Calculator Validates Savings
Calculator Validates Savings
The combination of taxpayers’ demands for a more efficient government, a shrinking government workforce, and years of budget shortfalls forced many entities to revise procurement operations. The results are in, and all levels of government are reporting savings, savings, and more savings.
Strategic sourcing alone has saved entities millions of dollars annually. One such entity realizing return on investment in strategic sourcing is the State of Illinois. Not only has Illinois saved, the state has taken efficiency initiatives to the next step–savings validation.
“Validating $529 million in savings required an enormously complex process,” says Paul Campbell, Director, Illinois Department of Central Management Services (CMS). “We had to create the savings validation ‘calculator’ and then run more than 100 efficiency initiatives through it to validate and document more than half a billion dollars in savings.”
The process met with such success that CMS chose to share the methodology.
“For other states to really understand and take advantage of what we learned in Illinois, we realized that we’d have to ‘walk them’ through our process–which led us to the workshop idea,” says Campbell.
On March 9, 2006, CMS held the “Measuring and Sustaining Government Efficiency Conference.” Procurement professionals from eight states, as well as a number of counties and municipalities, met in Chicago to benefit from the CMS experience and share their own strategic sourcing stories.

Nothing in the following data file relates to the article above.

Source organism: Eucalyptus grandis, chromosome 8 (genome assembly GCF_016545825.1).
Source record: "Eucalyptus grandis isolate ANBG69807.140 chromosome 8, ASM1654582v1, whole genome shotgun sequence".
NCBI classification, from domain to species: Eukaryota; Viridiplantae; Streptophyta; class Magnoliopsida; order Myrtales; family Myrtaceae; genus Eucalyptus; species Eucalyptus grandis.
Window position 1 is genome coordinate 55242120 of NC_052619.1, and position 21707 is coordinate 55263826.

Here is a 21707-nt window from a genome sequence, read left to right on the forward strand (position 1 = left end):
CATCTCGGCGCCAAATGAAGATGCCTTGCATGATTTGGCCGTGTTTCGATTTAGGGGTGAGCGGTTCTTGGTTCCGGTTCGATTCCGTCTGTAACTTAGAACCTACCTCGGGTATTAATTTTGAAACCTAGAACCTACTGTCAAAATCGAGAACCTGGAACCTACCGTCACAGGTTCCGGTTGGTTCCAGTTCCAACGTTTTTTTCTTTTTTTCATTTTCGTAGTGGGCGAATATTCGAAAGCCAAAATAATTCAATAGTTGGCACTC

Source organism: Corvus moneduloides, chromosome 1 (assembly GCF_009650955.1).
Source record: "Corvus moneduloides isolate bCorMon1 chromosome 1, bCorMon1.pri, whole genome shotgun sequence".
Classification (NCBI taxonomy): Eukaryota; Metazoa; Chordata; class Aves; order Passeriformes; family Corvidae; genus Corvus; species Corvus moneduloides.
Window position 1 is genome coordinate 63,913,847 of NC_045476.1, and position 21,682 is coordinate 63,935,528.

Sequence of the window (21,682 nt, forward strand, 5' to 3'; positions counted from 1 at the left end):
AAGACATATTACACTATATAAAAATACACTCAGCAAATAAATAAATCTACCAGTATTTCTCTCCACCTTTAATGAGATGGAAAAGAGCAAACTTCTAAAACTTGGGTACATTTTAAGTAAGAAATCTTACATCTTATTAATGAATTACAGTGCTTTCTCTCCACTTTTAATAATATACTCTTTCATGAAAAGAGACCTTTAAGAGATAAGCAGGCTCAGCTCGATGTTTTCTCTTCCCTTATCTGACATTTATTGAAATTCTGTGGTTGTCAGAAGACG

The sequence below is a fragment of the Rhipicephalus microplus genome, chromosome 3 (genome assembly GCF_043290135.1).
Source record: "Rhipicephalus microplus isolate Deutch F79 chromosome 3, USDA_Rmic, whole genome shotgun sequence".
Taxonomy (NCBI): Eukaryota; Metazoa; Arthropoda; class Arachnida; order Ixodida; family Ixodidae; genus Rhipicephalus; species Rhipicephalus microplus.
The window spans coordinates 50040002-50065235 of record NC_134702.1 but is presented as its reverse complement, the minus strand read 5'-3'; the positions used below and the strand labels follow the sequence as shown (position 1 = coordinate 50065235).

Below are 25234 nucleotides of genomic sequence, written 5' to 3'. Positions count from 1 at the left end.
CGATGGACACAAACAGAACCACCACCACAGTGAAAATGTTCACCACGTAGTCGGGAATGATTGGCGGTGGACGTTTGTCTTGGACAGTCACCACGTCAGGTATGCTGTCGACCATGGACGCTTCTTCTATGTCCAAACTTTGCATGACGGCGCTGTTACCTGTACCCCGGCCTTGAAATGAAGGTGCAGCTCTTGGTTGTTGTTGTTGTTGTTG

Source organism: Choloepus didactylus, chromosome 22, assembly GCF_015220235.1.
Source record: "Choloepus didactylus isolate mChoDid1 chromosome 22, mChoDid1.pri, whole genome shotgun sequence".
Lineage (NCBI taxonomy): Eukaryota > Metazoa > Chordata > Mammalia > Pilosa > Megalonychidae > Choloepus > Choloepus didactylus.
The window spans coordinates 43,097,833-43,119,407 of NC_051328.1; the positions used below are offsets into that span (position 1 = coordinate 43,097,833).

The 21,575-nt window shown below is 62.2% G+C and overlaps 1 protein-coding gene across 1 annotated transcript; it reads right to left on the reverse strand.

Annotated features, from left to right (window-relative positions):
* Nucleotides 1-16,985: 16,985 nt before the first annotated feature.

To begin, documenting and supporting savings measurements with evidence has allowed Illinois to establish a clear link to financial transactions. In measuring financial and non-financial benefits produced by the state’s efficiency initiatives, Illinois sustains its change efforts through an accountable, transparent communications tool.
From one-time vs. recurring savings to capturing incremental cost categories, a detailed process contributed to Illinois’ successful validation process.
Meeting efficiency goals in Illinois and other entities raises the question of what to do with the savings?
By reducing margins paid to suppliers, many entities are using savings as a tool to fund operational budget cuts.
Others are faced with the decision of where to deploy surplus funds created by strategic sourcing initiatives.
The savings achieved in Illinois are helping Governor Rod R. Blagojevich increase investments in education, public safety and health care–without making cuts elsewhere or raising sales or income taxes.
New savings measurement methodology proves that entities are no longer merely staying afloat, and that sustainability is critical to strategic sourcing initiatives. The idea that sustained savings may lead to adjustments in future budgets causes concern in agencies and departments.
So far, most entities do not have a good mechanism in place to arrive at equitable budget adjustments. This raises a second question: How do entities continue to drive savings in agencies and departments?
To encourage buy-in of savings efforts, entities are looking at various incentive programs, including performance-based models that allow departments and agencies to retain a portion of savings for other investment.
Incentive programs face a number of challenges including initiating policy changes, developing and validating baselines, as well as identifying savings opportunities, fixed share ratios, and payback periods, but the extensive due diligence may pay off in future savings.
Entity-wide collaboration, starting with elected officials and including finance, procurement, legal, departments, agencies, and end users, is necessary to create a culture of savings innovation. Maintaining existing programs that matter to the lives of constituents proves the enormous effort is invaluable. The funding of new initiatives is an added bonus.